Tinnitus And Suicide: The Facts

Woman holding her head from ringing in the ears and looking depressed.

As with many chronic conditions, there’s a mental health element to tinnitus. Coping with the symptoms isn’t the only obstacle. It’s coping with the symptoms continuously never knowing for sure if they will subside. Unfortunately, for some people, tinnitus can result in depression.

According to a study carried out by the Stockholm Public Health Cohort (SPHC) and published in the Journal of the American Medical Association, persistent tinnitus has been linked to an increase in suicide rates, particularly among women.

What’s The Link Between Suicide And Tinnitus?

So that they can establish any type of connection between tinnitus and suicide, researchers at the SPHC surveyed about 70,000 individuals (bigger sample sizes are needed to generate dependable, scientific results).

According to the answers they got back:

  • Tinnitus symptoms were reported by 22.5% of participants.
  • 9% of women with significant tinnitus had attempted suicide.
  • Out of the men with severe tinnitus, 5.5% had attempted suicide.
  • A hearing specialist diagnosed tinnitus in just 2.1% of respondents.

It’s clear that women with tinnitus have a higher instance of suicide and researchers are trying to raise awareness for them. These results also suggest that a significant portion of people suffering from tinnitus don’t get a diagnosis or get professional assistance. Not only are there treatments for tinnitus, many people experience relief by wearing hearing aids.

Are These Universal Findings?

Before any broad generalizations can be made, this study needs to be repeated in different parts of the world with different variables and population sizes. That being said, we shouldn’t disregard the problem in the meantime.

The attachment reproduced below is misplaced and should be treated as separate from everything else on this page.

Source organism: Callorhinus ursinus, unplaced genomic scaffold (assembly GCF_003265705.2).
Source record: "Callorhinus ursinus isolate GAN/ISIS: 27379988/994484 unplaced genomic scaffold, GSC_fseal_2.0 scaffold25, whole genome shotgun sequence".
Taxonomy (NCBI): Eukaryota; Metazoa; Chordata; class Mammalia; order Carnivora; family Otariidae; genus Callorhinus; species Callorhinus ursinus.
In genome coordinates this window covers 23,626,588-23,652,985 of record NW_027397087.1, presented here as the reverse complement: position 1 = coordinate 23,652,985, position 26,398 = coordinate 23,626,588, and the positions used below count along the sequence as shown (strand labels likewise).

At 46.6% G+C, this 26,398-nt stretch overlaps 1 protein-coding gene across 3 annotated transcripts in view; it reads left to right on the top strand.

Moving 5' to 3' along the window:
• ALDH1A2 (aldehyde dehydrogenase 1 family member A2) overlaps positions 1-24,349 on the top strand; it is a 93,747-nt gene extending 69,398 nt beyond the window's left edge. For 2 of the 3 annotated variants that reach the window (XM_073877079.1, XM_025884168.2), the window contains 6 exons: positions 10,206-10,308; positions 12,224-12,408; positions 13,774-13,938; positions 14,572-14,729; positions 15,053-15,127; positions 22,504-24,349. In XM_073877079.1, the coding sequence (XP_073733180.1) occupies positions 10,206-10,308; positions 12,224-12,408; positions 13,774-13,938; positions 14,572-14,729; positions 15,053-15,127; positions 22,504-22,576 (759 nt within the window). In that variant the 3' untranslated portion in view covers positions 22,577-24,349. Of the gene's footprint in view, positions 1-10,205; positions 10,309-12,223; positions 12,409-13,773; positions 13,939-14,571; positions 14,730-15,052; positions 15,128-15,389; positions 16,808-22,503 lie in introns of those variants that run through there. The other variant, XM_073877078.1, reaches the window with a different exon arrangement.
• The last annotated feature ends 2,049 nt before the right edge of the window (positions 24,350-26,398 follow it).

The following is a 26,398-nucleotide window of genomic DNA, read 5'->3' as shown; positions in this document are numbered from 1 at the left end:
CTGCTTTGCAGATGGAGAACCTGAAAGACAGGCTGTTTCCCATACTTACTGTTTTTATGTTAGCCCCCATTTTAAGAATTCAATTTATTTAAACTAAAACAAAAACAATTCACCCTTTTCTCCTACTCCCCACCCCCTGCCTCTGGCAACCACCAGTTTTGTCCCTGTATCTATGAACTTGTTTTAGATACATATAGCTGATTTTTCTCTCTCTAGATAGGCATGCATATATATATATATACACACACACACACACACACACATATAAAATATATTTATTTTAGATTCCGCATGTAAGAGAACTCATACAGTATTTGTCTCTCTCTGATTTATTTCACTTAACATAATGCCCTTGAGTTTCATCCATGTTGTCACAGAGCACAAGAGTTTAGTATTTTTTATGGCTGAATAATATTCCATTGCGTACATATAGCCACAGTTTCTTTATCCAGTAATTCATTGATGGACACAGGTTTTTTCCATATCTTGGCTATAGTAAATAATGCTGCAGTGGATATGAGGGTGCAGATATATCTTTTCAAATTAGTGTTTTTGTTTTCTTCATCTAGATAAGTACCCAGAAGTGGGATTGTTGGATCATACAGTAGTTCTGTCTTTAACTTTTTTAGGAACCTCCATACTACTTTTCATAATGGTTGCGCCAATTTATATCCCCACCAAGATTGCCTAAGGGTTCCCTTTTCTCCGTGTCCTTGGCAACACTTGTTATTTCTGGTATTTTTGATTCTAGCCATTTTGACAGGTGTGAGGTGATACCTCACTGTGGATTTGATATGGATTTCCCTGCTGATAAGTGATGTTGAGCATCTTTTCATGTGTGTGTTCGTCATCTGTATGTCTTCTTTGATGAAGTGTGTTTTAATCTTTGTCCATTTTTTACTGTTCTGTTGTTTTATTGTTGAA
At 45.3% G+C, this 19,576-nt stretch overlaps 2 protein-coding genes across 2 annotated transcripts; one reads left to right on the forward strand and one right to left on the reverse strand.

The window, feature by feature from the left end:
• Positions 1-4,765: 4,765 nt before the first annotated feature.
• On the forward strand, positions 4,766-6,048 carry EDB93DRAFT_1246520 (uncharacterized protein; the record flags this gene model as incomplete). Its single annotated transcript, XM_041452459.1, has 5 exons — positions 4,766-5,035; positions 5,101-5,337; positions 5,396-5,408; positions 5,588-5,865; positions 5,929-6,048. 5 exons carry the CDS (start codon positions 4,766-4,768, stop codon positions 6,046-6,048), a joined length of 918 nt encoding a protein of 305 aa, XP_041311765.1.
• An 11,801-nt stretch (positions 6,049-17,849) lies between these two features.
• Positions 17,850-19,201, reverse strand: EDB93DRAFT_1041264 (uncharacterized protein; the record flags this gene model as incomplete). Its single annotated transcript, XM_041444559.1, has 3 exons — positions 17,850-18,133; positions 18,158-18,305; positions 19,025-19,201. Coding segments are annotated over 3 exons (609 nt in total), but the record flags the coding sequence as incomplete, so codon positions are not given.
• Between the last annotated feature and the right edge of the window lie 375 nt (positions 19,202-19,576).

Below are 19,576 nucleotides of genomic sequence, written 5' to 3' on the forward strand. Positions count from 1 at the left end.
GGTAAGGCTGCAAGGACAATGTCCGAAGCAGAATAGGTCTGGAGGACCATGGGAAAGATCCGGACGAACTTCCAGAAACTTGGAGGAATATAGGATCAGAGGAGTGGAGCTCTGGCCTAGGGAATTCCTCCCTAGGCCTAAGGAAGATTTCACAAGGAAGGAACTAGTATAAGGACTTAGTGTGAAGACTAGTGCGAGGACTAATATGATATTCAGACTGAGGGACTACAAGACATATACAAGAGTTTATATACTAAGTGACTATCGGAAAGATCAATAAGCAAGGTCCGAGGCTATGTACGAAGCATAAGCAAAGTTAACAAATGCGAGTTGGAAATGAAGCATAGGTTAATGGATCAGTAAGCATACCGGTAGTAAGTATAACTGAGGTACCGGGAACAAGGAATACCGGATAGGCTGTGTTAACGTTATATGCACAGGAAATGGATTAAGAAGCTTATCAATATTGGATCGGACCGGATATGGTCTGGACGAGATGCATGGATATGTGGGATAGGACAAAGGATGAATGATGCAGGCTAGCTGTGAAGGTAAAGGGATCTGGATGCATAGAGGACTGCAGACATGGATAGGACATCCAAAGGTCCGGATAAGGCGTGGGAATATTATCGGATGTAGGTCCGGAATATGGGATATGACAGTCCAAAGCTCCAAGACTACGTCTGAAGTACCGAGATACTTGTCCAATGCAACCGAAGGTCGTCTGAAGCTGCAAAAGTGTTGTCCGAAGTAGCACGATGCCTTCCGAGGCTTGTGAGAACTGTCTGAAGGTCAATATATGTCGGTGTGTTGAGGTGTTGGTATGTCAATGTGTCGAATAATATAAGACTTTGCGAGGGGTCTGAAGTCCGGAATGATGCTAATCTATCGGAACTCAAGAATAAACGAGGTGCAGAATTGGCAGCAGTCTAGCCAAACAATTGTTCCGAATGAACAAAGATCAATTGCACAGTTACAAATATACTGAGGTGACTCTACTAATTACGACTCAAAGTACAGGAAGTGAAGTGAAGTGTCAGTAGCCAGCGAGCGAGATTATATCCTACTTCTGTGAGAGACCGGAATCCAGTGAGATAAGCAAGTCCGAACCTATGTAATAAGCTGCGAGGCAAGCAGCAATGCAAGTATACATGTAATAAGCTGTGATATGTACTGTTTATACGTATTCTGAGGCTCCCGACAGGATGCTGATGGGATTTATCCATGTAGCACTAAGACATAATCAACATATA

What Does This Research Mean?

While this research indicates an elevated risk of suicide for women with severe tinnitus, the study did not draw clear conclusions as to why women were at greater risk of suicide than men. There are a variety of possible explanations, of course, but there’s nothing intrinsic in the data that points towards any of those explanations as more or less likely.

Some things to take note of:

Some Tinnitus is Not “Severe”

First and foremost, the vast majority of individuals who have experienced tinnitus do not have “severe” tinnitus. Moderate cases also present their own challenges, of course. But the statistical correlation between suicide and women with tinnitus was most evident (and, thus, denotes the biggest risk) with those who described their tinnitus as severe.

Low Numbers of Respondents Were Diagnosed

Most of the respondents in this study who described moderate to severe symptoms didn’t get diagnosed and that is possibly the next most surprising conclusion.

This is, perhaps, the most important area of opportunity and one of the best ways to lower suicide or other health concerns at the same time. Here are a few of the numerous benefits that can come from tinnitus treatment:

  • Individuals who are treated for tinnitus can learn to better manage their symptoms.
  • Hearing impairment can be treated and tinnitus is often a warning sign.
  • Depression is often improved with tinnitus treatment.

Tinnitus And Hearing Impairment

It’s estimated that 90 percent of individuals with tinnitus have hearing loss, and studies indicate that hearing aids help control the symptoms of tinnitus. Some hearing aids, in fact, actually come with features that address the symptoms of tinnitus. To discover if hearing aids can help you, set up an appointment.



References

https://jamanetwork.com/journals/jamaotolaryngology/fullarticle/2732497

The site information is for educational and informational purposes only and does not constitute medical advice. To receive personalized advice or treatment, schedule an appointment.

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